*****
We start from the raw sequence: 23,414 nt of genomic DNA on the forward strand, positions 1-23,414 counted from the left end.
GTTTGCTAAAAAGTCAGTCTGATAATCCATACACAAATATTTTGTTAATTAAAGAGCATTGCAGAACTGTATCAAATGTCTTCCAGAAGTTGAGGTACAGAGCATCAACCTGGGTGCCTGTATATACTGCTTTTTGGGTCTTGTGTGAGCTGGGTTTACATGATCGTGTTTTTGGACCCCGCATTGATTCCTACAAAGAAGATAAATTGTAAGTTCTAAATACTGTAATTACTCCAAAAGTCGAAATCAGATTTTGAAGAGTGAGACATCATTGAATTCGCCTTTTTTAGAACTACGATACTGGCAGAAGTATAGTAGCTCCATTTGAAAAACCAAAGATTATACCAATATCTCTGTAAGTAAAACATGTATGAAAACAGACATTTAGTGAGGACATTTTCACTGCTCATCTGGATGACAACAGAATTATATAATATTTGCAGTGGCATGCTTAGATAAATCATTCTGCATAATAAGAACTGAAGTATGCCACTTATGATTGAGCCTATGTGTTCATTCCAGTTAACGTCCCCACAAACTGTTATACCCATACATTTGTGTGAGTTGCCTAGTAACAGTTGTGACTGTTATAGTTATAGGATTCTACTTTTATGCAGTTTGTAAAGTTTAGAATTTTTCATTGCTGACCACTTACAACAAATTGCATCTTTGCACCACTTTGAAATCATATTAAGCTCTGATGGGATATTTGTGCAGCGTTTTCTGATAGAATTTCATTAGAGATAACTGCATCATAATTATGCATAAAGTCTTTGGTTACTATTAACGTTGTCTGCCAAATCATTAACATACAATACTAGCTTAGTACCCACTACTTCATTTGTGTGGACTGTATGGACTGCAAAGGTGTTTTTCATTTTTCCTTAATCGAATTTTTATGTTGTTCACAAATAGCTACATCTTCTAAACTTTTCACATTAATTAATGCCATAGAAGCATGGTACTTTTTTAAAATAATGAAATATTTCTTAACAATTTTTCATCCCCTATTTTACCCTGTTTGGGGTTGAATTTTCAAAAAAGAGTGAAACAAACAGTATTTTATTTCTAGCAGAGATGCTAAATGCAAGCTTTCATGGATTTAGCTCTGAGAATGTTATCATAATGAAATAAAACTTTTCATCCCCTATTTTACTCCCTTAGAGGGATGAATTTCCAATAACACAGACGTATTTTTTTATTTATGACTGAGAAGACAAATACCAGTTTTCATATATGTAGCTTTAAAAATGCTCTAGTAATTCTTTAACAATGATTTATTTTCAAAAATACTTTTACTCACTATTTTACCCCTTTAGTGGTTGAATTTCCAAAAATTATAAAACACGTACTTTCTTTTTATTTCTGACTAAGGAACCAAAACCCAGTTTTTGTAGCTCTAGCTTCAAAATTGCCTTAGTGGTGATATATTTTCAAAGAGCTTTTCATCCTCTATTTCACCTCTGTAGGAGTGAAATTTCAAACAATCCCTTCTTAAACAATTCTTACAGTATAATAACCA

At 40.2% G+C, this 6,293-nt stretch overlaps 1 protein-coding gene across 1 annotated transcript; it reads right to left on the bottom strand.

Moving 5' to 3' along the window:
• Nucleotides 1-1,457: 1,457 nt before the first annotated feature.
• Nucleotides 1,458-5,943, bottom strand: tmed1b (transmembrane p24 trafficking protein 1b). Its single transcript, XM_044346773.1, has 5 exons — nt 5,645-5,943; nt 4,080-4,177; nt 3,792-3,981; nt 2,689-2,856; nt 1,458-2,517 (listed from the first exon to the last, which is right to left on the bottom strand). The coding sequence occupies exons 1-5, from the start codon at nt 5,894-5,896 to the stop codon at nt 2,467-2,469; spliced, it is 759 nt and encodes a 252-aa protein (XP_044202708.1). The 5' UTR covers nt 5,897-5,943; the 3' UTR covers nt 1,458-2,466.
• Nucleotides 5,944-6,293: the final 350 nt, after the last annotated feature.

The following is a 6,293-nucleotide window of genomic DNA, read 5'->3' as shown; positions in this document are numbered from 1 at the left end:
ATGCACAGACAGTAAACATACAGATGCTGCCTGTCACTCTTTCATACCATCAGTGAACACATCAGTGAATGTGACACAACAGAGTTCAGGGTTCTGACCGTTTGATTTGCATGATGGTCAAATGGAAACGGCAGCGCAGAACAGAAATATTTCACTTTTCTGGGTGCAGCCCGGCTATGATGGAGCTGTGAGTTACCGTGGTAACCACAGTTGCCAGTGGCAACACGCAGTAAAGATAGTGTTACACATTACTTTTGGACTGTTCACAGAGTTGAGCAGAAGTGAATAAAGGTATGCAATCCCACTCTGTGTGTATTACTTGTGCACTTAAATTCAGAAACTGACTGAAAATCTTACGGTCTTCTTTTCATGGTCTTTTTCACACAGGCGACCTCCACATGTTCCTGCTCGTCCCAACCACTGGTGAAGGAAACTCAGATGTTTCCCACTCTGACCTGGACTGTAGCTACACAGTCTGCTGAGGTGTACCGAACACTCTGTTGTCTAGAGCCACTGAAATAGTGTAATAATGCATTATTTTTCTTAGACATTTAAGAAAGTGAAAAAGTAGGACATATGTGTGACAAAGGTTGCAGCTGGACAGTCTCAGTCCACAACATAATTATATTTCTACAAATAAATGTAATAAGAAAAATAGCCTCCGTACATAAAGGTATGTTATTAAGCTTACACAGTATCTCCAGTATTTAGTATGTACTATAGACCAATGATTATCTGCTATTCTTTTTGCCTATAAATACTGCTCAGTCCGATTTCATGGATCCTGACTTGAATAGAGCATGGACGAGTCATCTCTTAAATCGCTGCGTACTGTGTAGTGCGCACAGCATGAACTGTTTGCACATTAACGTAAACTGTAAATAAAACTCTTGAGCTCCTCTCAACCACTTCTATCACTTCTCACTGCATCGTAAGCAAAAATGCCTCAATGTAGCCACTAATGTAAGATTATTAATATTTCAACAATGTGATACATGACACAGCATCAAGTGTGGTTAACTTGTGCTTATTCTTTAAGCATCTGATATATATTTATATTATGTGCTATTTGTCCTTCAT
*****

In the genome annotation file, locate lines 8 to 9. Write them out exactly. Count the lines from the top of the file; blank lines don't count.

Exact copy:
The following is a 6,293-nucleotide window of genomic DNA, read 5'->3' as shown; positions in this document are numbered from 1 at the left end:
ATGCACAGACAGTAAACATACAGATGCTGCCTGTCACTCTTTCATACCATCAGTGAACACATCAGTGAATGTGACACAACAGAGTTCAGGGTTCTGACCGTTTGATTTGCATGATGGTCAAATGGAAACGGCAGCGCAGAACAGAAATATTTCACTTTTCTGGGTGCAGCCCGGCTATGATGGAGCTGTGAGTTACCGTGGTAACCACAGTTGCCAGTGGCAACACGCAGTAAAGATAGTGTTACACATTACTTTTGGACTGTTCACAGAGTTGAGCAGAAGTGAATAAAGGTATGCAATCCCACTCTGTGTGTATTACTTGTGCACTTAAATTCAGAAACTGACTGAAAATCTTACGGTCTTCTTTTCATGGTCTTTTTCACACAGGCGACCTCCACATGTTCCTGCTCGTCCCAACCACTGGTGAAGGAAACTCAGATGTTTCCCACTCTGACCTGGACTGTAGCTACACAGTCTGCTGAGGTGTACCGAACACTCTGTTGTCTAGAGCCACTGAAATAGTGTAATAATGCATTATTTTTCTTAGACATTTAAGAAAGTGAAAAAGTAGGACATATGTGTGACAAAGGTTGCAGCTGGACAGTCTCAGTCCACAACATAATTATATTTCTACAAATAAATGTAATAAGAAAAATAGCCTCCGTACATAAAGGTATGTTATTAAGCTTACACAGTATCTCCAGTATTTAGTATGTACTATAGACCAATGATTATCTGCTATTCTTTTTGCCTATAAATACTGCTCAGTCCGATTTCATGGATCCTGACTTGAATAGAGCATGGACGAGTCATCTCTTAAATCGCTGCGTACTGTGTAGTGCGCACAGCATGAACTGTTTGCACATTAACGTAAACTGTAAATAAAACTCTTGAGCTCCTCTCAACCACTTCTATCACTTCTCACTGCATCGTAAGCAAAAATGCCTCAATGTAGCCACTAATGTAAGATTATTAATATTTCAACAATGTGATACATGACACAGCATCAAGTGTGGTTAACTTGTGCTTATTCTTTAAGCATCTGATATATATTTATATTATGTGCTATTTGTCCTTCAT